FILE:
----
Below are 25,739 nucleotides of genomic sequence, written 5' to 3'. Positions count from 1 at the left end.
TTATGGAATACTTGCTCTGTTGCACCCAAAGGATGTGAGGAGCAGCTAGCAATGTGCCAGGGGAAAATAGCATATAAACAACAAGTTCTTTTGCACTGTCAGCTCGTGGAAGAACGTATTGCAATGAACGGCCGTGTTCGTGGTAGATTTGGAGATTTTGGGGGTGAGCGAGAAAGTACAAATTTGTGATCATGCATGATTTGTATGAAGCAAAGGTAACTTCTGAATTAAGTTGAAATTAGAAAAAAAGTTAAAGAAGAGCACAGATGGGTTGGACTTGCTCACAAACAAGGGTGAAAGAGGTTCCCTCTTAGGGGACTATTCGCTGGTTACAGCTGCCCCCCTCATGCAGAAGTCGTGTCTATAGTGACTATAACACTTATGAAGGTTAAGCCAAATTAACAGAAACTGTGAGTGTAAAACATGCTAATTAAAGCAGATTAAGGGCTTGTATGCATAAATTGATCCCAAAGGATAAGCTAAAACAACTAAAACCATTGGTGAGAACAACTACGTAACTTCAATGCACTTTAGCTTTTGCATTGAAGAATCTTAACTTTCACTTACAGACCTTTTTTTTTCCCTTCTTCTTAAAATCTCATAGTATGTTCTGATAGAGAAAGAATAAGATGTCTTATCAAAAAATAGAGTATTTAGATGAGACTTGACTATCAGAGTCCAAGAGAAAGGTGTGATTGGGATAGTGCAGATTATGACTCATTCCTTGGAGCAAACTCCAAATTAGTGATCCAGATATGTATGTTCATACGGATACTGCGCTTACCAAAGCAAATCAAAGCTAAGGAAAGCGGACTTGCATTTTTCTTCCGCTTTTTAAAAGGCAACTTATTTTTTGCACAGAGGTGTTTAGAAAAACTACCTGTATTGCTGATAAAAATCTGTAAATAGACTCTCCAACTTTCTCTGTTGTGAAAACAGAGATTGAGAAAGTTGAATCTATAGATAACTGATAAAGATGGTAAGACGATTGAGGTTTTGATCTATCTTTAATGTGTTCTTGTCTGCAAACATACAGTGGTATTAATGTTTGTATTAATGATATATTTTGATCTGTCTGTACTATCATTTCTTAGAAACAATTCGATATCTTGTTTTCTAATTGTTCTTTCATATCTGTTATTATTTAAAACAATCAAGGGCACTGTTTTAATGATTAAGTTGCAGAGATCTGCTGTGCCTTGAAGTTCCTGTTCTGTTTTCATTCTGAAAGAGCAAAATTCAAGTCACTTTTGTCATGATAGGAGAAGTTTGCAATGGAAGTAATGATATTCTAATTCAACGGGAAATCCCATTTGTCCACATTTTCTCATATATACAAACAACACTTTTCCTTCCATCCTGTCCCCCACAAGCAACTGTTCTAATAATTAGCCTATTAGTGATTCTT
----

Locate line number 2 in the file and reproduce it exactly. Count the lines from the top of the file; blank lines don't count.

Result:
TTATGGAATACTTGCTCTGTTGCACCCAAAGGATGTGAGGAGCAGCTAGCAATGTGCCAGGGGAAAATAGCATATAAACAACAAGTTCTTTTGCACTGTCAGCTCGTGGAAGAACGTATTGCAATGAACGGCCGTGTTCGTGGTAGATTTGGAGATTTTGGGGGTGAGCGAGAAAGTACAAATTTGTGATCATGCATGATTTGTATGAAGCAAAGGTAACTTCTGAATTAAGTTGAAATTAGAAAAAAAGTTAAAGAAGAGCACAGATGGGTTGGACTTGCTCACAAACAAGGGTGAAAGAGGTTCCCTCTTAGGGGACTATTCGCTGGTTACAGCTGCCCCCCTCATGCAGAAGTCGTGTCTATAGTGACTATAACACTTATGAAGGTTAAGCCAAATTAACAGAAACTGTGAGTGTAAAACATGCTAATTAAAGCAGATTAAGGGCTTGTATGCATAAATTGATCCCAAAGGATAAGCTAAAACAACTAAAACCATTGGTGAGAACAACTACGTAACTTCAATGCACTTTAGCTTTTGCATTGAAGAATCTTAACTTTCACTTACAGACCTTTTTTTTTCCCTTCTTCTTAAAATCTCATAGTATGTTCTGATAGAGAAAGAATAAGATGTCTTATCAAAAAATAGAGTATTTAGATGAGACTTGACTATCAGAGTCCAAGAGAAAGGTGTGATTGGGATAGTGCAGATTATGACTCATTCCTTGGAGCAAACTCCAAATTAGTGATCCAGATATGTATGTTCATACGGATACTGCGCTTACCAAAGCAAATCAAAGCTAAGGAAAGCGGACTTGCATTTTTCTTCCGCTTTTTAAAAGGCAACTTATTTTTTGCACAGAGGTGTTTAGAAAAACTACCTGTATTGCTGATAAAAATCTGTAAATAGACTCTCCAACTTTCTCTGTTGTGAAAACAGAGATTGAGAAAGTTGAATCTATAGATAACTGATAAAGATGGTAAGACGATTGAGGTTTTGATCTATCTTTAATGTGTTCTTGTCTGCAAACATACAGTGGTATTAATGTTTGTATTAATGATATATTTTGATCTGTCTGTACTATCATTTCTTAGAAACAATTCGATATCTTGTTTTCTAATTGTTCTTTCATATCTGTTATTATTTAAAACAATCAAGGGCACTGTTTTAATGATTAAGTTGCAGAGATCTGCTGTGCCTTGAAGTTCCTGTTCTGTTTTCATTCTGAAAGAGCAAAATTCAAGTCACTTTTGTCATGATAGGAGAAGTTTGCAATGGAAGTAATGATATTCTAATTCAACGGGAAATCCCATTTGTCCACATTTTCTCATATATACAAACAACACTTTTCCTTCCATCCTGTCCCCCACAAGCAACTGTTCTAATAATTAGCCTATTAGTGATTCTT